by Paula Dockery
Paula is a syndicated columnist and member of the Florida LWV Board. She wrote a column summarizing the Florida legislative session. I extracted her description of the process in developing education policy this year. I personally thought of it as a ping pong match. She uses the analogy of a train. This train kept criss crossing the tracks. Enjoy her description.
Superintendent Vitti’s testimony was a straight forward account of the demographic makeup of the county schools. The district is 44% African American and 36% white and 11% Hispanic. Nearly half of the students qualify for free and reduced lunch (FRL). About 56% of FRL students were below grade level, and their graduation rate was 67%.
How the needs of students are met was the subject of his testimony. Are districts funded adequately to meet these needs?
New Mexico’s state auditor found 200 serious audit findings for New Mexico charter schools. This is not good; the State has only 59 charters. The head of the Public Education Department, Hannah Skandera, was the deputy commissioner of education in Florida under Jeb Bush.
The witnesses yesterday spoke to the relative funding support for education in Florida vs. other states. While Florida’s funding is very low, the defendants argued that cost comparisons are not indicative of quality. They cited the Florida NAEP fourth grade reading scores that are slightly above the national average. What was not mentioned in the testimony is that about 12 states retain third graders based on their states’ assessment scores. Florida is one of those states. Thus, Florida’s fourth grade NAEP scores are likely to be elevated compared to other states. Florida retains approximately 20% of third graders. In addition, Florida has one of the highest percentage of students with tax credit scholarships whose scores are not included in the NAEP assessment. These FTC scholarships are need based and would include a high percentage of low scoring students from public schools.
The second witness discussed the academic deficiencies of homeless students. The percentage of homeless in Florida is increasing, and these students do less well than students from low income families who have homes.
This morning, Professor Smith from UCF discussed the Florida DOE comparisons of traditional and charter schools. The DOE reported raw results in which charter students tended to score higher than traditional public school students. When scores were adjusted statistically for the percentages of free and reduced lunch and minority students, based on school scores, charter school students scored somewhat lower than public school students. This comparison also revealed that charter schools had relatively fewer students with FRL and minority status which accounts for the decrease in adjusted scores for charters. Bottom line, charter schools do not out perform traditional public schools.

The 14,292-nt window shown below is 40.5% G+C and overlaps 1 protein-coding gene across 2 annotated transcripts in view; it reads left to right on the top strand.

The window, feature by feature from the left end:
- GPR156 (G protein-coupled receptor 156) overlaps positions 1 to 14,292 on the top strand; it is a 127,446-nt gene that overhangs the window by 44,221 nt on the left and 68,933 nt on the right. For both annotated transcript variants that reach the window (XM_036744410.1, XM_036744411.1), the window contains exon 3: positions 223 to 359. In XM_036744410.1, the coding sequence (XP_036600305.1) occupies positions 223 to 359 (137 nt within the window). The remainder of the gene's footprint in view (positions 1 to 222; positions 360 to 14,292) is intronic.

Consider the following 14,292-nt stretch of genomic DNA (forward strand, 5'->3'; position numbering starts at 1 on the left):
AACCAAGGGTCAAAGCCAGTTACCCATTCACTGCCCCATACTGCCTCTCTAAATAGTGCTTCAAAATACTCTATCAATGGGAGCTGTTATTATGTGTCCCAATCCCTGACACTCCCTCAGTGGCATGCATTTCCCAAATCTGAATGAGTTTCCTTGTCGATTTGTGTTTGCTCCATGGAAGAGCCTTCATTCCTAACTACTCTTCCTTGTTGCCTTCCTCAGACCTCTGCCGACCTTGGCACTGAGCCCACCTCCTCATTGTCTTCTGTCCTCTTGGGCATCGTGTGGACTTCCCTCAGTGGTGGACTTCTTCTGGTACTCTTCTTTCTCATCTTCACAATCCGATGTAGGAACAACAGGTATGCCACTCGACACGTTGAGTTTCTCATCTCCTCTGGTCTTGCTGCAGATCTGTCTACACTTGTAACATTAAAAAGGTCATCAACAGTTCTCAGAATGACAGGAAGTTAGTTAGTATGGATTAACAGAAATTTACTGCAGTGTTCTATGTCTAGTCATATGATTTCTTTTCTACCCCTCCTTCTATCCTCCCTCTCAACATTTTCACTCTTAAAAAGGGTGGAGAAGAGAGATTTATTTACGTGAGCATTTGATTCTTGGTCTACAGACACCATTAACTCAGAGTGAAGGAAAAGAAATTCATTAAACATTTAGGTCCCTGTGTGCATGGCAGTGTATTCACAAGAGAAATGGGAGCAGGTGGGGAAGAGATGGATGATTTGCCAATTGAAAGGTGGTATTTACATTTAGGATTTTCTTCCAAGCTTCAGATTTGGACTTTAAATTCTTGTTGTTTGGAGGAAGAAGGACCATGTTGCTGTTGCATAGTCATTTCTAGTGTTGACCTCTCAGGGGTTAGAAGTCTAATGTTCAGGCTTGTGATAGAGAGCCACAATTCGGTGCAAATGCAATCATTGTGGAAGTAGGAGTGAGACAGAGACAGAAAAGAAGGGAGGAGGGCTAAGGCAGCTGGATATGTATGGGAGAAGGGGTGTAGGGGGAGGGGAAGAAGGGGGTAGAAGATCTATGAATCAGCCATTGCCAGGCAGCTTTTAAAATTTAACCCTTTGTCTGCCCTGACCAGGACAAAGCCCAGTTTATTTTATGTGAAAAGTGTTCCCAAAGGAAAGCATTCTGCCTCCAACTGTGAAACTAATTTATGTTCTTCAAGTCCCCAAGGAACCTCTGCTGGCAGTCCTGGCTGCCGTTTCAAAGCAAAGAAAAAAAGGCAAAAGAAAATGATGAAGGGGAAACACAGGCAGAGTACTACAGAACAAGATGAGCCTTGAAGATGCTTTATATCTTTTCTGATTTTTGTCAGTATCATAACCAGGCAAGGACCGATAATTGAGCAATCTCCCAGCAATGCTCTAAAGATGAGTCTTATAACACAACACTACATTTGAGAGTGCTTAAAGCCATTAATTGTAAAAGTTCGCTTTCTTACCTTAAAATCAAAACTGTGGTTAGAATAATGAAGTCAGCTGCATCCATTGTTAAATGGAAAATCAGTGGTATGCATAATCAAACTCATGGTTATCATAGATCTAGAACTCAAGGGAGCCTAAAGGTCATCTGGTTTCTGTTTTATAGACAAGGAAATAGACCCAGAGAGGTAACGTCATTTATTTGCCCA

I had to sign off when the cross examination began. More later
This AlterNet article chronicles the Walton Foundation’s $1 billion dollar investment in charter schools. The business approach parallels the Walmart approach of driving out competition and then closing stores that are not financially successful. In the education sector, public schools are to be displaced leaving ‘education deserts’ where charter schools choose not to locate. It is not a pretty picture.
We know a long train of education proposals passed this legislative session. What did the Florida legislature NOT pass? The Tampa Bay Times produced a quick summary.
- Computer coding will not replace a foreign language requirement.
- Best and Brightest bonus will be funded next year but not made permanent.
- Nationally normed alternatives to the FSA did not make it.
- Constitutional amendment for a statewide charter authorizer failed to pass.
- Elected Commissioner of Education was rejected.
- School recess and changes to reading instruction did not pass.
We will review what DID pass tomorrow.
The Citizens for Strong Schools trial can be viewed online.
Senator Gaetz compromised with the House and urged the Senate to accept the revised house version of the charter bill. The language that limited the ability to control ‘private enrichment’ is gone. The bill has been approved by the House. Too bad for accountability.